Climate Dynamics

, Volume 41, Issue 2, pp 517–532 | Cite as

The rendition of the Atlantic Warm Pool in the reanalyses

  • Vasubandhu Misra
  • Ashley Stroman
  • Steven DiNapoli


The Atlantic Warm Pool (AWP) region, which is comprised of the Gulf of Mexico, Caribbean Sea and parts of the northwestern tropical Atlantic Ocean, is one of the most poorly observed parts of the global oceans. This study compares three ocean reanalyses, namely the Global Ocean Data Assimilation System of National Centers for Environmental Prediction (NCEP), the Climate Forecast System Reanalysis (CFSR) of NCEP, and the Simple Ocean Data Assimilation (SODA) for its AWP variation. The surface temperature in these ocean reanalyses is also compared with that from the Extended Range SST version 3 and Optimally Interpolated SST version 2 SST analyses. In addition we also compare three atmospheric reanalyses: NCEP-NCAR (R1), NCEP-DOE (R2), and CFSR for the associated atmospheric variability with the AWP. The comparison shows that there are important differences in the climatology of the AWP and its interannual variations. There are considerable differences in the subsurface ocean manifestation of the AWP with SODA (CFSR) showing the least (largest) modulation of the subsurface ocean temperatures. The remote teleconnections with the tropical Indian Ocean are also different across the reanalyses. However, all three oceanic reanalyses consistently show the absence of any teleconnection with the eastern equatorial Pacific Ocean. The influence of the AWP on the tropospheric temperature anomalies last for up to a one season lead and it is found to be relatively weak in R1 reanalyses. A simplified SST anomaly equation initially derived for diagnosing El Niño Southern Oscillation variability is adapted for the AWP variations in this study. The analysis of this equation reveals that the main contribution of the SST variation in the AWP region is from the variability of the net heat flux. All three reanalyses consistently show that the role of the ocean advective terms, including that associated with upwelling in the AWP region, is comparatively much smaller. The covariance of the SST tendency in the AWP with the net heat flux is large, with significant contributions from the variations of the surface shortwave and longwave fluxes.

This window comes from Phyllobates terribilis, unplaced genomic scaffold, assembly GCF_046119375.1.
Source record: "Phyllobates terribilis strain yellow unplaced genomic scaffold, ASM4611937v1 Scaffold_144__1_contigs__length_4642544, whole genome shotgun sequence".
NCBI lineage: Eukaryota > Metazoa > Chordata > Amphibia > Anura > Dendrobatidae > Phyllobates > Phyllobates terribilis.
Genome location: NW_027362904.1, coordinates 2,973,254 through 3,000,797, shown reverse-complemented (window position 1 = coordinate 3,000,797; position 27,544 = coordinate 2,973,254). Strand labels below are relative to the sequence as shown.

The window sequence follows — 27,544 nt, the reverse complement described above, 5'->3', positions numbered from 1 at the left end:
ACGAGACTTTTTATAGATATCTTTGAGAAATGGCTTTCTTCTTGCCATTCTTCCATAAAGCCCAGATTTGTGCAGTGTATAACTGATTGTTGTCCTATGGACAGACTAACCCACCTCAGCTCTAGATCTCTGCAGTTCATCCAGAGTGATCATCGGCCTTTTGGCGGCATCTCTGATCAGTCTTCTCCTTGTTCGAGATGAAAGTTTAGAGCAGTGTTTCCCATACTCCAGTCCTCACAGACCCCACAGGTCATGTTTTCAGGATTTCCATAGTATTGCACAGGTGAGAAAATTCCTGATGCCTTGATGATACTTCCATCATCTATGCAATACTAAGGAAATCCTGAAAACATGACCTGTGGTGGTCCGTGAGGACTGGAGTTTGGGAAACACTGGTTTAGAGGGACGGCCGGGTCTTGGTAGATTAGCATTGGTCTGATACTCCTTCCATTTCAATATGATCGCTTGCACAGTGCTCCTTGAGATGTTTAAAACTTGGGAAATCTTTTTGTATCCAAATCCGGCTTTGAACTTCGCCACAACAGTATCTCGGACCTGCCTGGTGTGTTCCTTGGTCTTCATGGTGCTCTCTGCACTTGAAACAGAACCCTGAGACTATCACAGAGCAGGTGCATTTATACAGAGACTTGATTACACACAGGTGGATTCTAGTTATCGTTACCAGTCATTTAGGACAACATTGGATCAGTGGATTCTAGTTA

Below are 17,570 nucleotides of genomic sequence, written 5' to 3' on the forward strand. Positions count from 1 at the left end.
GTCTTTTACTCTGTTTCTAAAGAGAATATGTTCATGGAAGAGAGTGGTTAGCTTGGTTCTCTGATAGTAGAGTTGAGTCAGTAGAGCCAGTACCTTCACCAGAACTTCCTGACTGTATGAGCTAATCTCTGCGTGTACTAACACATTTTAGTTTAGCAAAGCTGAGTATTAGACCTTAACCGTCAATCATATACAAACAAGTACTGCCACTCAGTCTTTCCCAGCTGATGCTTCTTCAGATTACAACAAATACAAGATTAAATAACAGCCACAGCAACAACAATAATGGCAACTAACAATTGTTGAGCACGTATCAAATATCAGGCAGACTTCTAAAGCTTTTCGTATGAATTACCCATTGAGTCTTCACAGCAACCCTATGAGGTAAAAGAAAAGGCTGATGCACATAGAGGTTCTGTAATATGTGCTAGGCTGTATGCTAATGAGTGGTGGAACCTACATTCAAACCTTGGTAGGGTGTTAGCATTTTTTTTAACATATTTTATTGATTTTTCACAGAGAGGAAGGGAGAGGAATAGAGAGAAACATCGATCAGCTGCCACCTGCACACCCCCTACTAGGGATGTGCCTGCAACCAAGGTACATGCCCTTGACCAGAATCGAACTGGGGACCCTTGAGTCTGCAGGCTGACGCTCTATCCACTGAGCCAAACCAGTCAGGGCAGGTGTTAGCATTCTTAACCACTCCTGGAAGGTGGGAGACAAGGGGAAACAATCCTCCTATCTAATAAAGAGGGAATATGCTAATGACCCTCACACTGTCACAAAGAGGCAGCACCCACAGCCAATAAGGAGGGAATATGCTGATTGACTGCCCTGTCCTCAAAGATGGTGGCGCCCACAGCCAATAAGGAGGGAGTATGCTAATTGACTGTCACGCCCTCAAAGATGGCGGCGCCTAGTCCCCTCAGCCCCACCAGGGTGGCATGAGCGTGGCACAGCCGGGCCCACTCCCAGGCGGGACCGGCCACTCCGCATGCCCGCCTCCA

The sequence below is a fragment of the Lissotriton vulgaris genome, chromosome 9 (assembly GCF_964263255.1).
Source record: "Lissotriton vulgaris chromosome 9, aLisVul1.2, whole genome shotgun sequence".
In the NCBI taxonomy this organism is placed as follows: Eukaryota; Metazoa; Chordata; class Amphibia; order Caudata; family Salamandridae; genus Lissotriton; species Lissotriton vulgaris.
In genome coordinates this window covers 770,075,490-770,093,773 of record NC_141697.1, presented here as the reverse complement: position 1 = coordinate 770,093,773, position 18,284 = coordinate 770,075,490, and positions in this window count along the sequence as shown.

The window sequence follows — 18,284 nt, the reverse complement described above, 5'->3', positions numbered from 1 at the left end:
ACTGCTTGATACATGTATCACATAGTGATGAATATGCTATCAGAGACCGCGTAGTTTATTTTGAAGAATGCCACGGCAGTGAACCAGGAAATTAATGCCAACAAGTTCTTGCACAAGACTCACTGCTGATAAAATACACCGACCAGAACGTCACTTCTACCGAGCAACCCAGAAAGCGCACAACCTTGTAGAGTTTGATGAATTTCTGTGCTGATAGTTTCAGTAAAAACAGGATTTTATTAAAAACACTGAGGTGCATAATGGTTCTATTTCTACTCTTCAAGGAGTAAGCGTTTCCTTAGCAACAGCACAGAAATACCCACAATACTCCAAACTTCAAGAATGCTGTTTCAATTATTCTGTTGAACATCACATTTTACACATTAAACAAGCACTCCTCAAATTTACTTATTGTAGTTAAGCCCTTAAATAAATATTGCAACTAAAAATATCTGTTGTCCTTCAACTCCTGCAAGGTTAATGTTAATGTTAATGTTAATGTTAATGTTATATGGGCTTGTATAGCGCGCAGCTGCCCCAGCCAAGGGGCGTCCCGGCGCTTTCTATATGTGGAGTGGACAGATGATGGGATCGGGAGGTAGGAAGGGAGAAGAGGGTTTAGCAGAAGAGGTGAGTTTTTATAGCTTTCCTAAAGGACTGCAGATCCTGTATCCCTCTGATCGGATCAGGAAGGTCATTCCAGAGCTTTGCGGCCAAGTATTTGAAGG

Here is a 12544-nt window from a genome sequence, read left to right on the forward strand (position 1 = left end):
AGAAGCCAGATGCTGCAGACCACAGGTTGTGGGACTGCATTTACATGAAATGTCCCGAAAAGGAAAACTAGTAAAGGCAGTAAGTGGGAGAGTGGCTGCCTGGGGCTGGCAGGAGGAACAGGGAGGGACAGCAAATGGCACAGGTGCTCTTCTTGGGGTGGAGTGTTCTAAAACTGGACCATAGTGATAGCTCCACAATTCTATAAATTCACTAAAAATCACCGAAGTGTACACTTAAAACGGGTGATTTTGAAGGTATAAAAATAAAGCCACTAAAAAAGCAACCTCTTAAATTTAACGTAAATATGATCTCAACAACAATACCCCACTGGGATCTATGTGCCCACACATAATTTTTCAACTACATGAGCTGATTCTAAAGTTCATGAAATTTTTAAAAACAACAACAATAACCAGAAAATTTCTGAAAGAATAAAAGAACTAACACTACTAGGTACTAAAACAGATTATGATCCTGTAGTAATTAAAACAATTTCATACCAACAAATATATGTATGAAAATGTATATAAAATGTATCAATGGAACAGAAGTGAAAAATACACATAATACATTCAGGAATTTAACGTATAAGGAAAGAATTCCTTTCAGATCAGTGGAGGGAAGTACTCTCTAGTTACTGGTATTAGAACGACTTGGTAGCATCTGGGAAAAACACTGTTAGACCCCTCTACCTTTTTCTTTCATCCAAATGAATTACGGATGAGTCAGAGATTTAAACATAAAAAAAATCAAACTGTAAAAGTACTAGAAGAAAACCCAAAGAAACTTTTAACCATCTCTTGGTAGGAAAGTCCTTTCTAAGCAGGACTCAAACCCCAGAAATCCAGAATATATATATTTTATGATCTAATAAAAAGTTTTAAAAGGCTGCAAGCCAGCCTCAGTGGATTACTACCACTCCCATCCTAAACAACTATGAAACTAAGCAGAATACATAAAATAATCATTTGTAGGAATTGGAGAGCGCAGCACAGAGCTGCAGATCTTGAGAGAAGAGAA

Atlantic Warm Pool ENSO Tropospheric temperature 



This research was supported by NOAA grant NA09OAR4310170, USGS grant G10AC00149 and CDC grant U01EH000421.


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Copyright information

© Springer-Verlag 2012

Authors and Affiliations

  • Vasubandhu Misra
    • 1
    • 2
    • 3
  • Ashley Stroman
    • 1
  • Steven DiNapoli
    • 2
  1. 1.Department of Earth, Ocean and Atmospheric ScienceFlorida State UniversityTallahasseeUSA
  2. 2.Center for Ocean-Atmospheric Prediction StudiesFlorida State UniversityTallahasseeUSA
  3. 3.Florida Climate InstituteFlorida State UniversityTallahasseeUSA

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